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6 volt Batteries vs 12 Volt Batteries

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All things being equal (which they are not)


I have 2 6v deep cycle batteries in series getting 12 v and I am wondering why didn't they put 2 12 volt batteries in parallel.


Both end up giving you 12 volts. I know the amperage changes.


For example


2 6 V batteries in series

6 Volt 500 amp if there was such a thing) would give you 12 volts with 500 Amps


2 12 V batteries in parallel at 250 amps would give you

12 volts with 500 amps.


I understand there would a cost difference.


So why go with one over the other if cost is not a factor? Also I think if I am on 6 volts batteries and go to 12 volt batteries o would have to change out the charger too.


Your thoughts.

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As far as your charging goes 12V is 12V nothing changes but two 6 volt batteries will give you lot higher amperage then 1 12V.


Now put in 4.....6V batteries and your amperage will be way above what two 12V batteries can give you. I see your thinking but you have to replace each single 12V with 2 six V to get the higher amperage. Plan on packing some weight around if you do this.

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In series, Voltage is additive (6 + 6 = 12) HOWEVER Amp Hours (Or say Cold Cranking Amps) is NOT additive. For example if you had two sixes in series each rated for say 200 Amp Hours, you still only have 200 Amp Hours of stored energy (at 12 volts). If you had two batteries rated at say 500 Cold Cranking Amps in series, YOU STILL ONLY HAVE 500 CCA.


In parallel voltage is NOT additive HOWEVER Amp Hours (Or say Cold Cranking Amps) IS additive. If you had two 200 Amp Hour 12 volt batteries in parallel, you end up with 400 Amp Hours of energy storage at 12 volts. Similar, two batteries rated at say 500 CCA in parallel gives you 1000 CCA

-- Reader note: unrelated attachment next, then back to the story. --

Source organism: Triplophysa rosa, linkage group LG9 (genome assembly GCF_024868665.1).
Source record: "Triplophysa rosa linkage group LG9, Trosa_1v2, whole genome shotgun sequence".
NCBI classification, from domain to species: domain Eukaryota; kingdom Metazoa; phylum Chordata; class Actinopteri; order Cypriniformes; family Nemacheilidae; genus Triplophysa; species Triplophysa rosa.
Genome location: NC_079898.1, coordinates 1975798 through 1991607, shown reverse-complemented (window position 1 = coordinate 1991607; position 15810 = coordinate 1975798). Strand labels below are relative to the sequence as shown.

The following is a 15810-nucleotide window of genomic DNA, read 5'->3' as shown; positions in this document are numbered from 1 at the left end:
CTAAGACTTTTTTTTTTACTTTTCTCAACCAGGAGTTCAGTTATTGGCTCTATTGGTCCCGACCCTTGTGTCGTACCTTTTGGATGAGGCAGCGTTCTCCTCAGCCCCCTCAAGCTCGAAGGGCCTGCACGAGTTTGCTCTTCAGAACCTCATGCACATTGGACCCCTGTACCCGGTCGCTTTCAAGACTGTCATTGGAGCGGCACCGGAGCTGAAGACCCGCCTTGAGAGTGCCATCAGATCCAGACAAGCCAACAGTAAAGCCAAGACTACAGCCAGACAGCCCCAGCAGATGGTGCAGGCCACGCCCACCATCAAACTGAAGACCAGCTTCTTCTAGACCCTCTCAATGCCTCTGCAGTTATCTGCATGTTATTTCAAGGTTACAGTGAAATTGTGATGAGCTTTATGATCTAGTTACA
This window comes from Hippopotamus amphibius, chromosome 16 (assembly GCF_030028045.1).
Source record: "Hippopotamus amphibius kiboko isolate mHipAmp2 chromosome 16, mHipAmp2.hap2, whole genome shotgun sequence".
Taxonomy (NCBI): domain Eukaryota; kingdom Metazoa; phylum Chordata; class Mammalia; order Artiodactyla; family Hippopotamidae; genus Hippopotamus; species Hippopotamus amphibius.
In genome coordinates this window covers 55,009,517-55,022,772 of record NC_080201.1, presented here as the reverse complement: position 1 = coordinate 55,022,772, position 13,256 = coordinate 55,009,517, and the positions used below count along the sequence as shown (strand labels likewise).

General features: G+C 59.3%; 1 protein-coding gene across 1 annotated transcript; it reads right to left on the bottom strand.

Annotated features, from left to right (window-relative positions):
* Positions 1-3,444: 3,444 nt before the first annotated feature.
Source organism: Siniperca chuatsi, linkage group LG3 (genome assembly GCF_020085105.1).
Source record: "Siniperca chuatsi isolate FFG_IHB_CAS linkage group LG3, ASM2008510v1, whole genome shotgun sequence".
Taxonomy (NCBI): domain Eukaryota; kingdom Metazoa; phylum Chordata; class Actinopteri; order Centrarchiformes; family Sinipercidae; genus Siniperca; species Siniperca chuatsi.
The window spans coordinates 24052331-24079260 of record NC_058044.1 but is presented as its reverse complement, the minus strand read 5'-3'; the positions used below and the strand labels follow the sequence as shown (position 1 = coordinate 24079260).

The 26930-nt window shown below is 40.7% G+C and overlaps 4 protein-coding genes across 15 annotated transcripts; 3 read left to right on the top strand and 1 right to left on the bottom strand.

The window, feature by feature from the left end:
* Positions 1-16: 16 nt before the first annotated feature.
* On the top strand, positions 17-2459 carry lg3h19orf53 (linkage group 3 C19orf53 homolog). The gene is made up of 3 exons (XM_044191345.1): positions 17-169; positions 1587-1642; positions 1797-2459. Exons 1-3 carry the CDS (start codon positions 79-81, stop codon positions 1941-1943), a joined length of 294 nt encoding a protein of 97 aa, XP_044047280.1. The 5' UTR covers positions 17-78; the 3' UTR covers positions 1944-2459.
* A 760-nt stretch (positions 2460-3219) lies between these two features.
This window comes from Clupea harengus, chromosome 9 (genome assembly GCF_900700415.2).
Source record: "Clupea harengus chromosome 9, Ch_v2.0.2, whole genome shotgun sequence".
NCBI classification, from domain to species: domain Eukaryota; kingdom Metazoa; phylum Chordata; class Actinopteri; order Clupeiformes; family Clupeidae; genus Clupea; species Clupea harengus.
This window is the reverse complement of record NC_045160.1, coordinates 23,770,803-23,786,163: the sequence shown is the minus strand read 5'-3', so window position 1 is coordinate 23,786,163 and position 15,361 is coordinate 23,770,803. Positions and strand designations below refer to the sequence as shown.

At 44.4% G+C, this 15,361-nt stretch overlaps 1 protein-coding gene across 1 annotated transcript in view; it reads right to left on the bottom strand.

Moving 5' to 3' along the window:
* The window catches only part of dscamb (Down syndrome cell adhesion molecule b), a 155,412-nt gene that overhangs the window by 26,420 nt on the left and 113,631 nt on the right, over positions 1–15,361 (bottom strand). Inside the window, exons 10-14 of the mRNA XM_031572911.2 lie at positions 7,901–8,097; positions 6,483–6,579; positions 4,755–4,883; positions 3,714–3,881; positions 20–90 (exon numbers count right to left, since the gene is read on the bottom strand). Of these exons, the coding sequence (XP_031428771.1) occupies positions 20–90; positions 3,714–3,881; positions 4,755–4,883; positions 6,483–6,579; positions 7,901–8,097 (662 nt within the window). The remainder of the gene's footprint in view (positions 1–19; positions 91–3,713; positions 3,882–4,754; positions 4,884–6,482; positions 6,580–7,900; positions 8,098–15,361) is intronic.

One consideration is that true deep cycle 6 Volt golf cart batteries (I'm NOT talking Semi Deep Cycle Hybrid so called RV/Marine Batteries) are more readily available and common and in stock on the shelf and easier to purchase then true deep cycle 12 volt batteries. Trojan and others make true deep cycle 12 volt batteries but you don't see them on dealer shelves like the much more common 6 volt units. On Wally World shelves you may see 12 volt semi deep cycle hybrid RV/Marine Batteries or 6 volt true deep cycle golf cart batteries, but you don't see many 12 volt true deep cycle units.


These numbers are ONLY for comparison and contrast, you can buy different rated batteries then my examples above


John T

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As noted above, most 12 volt "deep cycle marine/rv" batteries are not truly DEEP cycle batteries, they are a hybrid between a deep cycle and a starting battery. If the battery has a CCA (cold cranking amps) rating it IS NOT really a deep cycle battery. Instead look for AMP/HOUR ratings.


The deep cycle marine/rv batteries will work well in most peoples application - limited boondocking. However, if you plan to boondock much, you should consider true deep cycle batteries. I believe virtually all 6 volt batteries are true deep cycle batteries.


Regarding 12 volt or 6 volt.... Assuming both have the same amp/hour ratings .... both will give you exactly the same storage capacity. Where the difference between 12 and 6 comes into play is the internal resistance and the connection resistance of each battery. These will never be exactly the same for both batteries resulting in one battery getting a higher charge (or discharge) than the other so you end up with one 'working harder" than the other.


With two 6 volt batteries ALL the charge (or discharge) current passes through BOTH batteries and is equal resulting in both "working" equally.


Now when you increase to 4 or 6 batteries you get back into the same issue as with two (or more) 12 volt batteries.


Hope this helps you to understand better,


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In addition, if you have only two batteries, placing them in series provides a more effective charging capability and assuming that the physical size of the two batteries (12V or 6V) is about the same, you will have roughly the same amount of power capacity in watts with either configuration. But series cells will all charge to full capacity even if one is not as good condition as the others, while parallel cells will only charge to the level of the weakest cell. There is a lot of battery theory involved in this sort of debate and not all of us who are educated in electrical theory agree. But based upon my own experience, I consider the paired 6V a better choice, but the difference is not a major one. As others have mentioned, it is partly a matter of the availability of the highest quality of deep cycle batteries. Because they are used in most golf carts, they are very easy to find while the pure deep cycle 12V battery can be more difficult.